Monday, November 9, 1998 Published at 21:30 GMT
Brown bids to end 'outing' row
Brown on the farm: Nick Brown (centre) visiting Devon on Monday
Downing Street and Agriculture Minister Nick Brown have moved to defuse the growing row over media coverage of his "outing" as gay by saying he has no intention of lodging a complaint about his treatment by the media.
A spokesman for the minister added that Mr Brown be not be making any further comment on his private life.
Deputy Prime Minister John Prescott had turned angrily on newspapers, accusing them of acting like "judge, jury and executioner" and describing the whole affair as a "proper matter for the Press Complaints Commission".
The Chairman of the Parliamentary Labour Party Clive Soley demanded the PCC take a more pro-active stance by warning newspaper editors about privacy breaches before waiting to receive a formal complaint from their alleged victims.
But by Monday evening Downing Street was saying it was unlikely Mr Brown would even pursue a complaint to the PCC.
The agriculture minister's spokesman said: "Mr Brown has been very touched by the support he has received from close colleagues and from members of the public, including the farmers.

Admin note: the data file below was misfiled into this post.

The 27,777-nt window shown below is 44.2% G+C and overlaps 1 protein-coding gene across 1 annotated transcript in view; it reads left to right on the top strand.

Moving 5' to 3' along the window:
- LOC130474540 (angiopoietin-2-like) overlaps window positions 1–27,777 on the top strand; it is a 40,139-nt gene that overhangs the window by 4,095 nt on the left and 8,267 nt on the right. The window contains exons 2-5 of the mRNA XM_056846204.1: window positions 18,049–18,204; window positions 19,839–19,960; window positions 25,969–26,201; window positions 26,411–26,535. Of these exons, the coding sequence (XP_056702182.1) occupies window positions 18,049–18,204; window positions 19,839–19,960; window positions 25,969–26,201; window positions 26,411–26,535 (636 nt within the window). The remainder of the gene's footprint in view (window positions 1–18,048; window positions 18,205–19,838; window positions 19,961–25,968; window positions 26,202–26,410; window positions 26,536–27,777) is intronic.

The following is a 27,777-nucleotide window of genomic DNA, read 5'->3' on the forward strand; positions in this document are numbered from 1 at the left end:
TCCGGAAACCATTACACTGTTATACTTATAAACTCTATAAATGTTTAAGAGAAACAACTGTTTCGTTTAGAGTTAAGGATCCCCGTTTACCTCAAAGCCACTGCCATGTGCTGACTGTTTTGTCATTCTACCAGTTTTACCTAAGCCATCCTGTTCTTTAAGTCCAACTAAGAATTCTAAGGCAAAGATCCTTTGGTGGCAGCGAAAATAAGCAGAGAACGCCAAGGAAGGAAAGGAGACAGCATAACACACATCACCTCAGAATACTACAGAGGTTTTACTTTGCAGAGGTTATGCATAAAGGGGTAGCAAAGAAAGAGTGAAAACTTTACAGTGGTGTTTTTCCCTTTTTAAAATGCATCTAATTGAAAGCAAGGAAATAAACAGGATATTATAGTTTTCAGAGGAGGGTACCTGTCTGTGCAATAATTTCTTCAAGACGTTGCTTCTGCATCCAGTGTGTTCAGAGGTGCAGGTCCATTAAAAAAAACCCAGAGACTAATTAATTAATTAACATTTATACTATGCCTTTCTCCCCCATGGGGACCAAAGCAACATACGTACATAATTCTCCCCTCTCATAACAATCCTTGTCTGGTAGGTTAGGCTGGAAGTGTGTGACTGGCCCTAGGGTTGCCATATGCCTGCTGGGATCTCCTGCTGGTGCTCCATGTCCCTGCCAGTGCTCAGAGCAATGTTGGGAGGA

While on an official visit to a farm in Devon Mr Brown had said he had no intention of making any further statements about his private life, and that he just wanted "to get on with being farm minister".
Sun defends 'gay mafia' claim
Mr Brown's decision not to pursue any complaint pours cold water over a row that had been further inflamed by the decision of The Sun newspaper to print a front page editorial on Monday asking if the UK is run by a "gay mafia".
Another front-page splash last week had borne the giant, one-word headline "Outed" over photographs of two cabinet ministers.
He said: "I cannot see how you reach that conclusion. We have said all along that there is nothing wrong with being homosexual.
"But those who make decisions relating to our lives and laws should be more open about whether they are homosexual."
He insisted there was a risk gay ministers would work together and the public had a right to know their sexuality before they voted on subjects such as the lowering of the age of consent.
Mr Kavanagh claimed one in four cabinet ministers are gay: "There would be a story in the same way if you had four members who were all Etonians."
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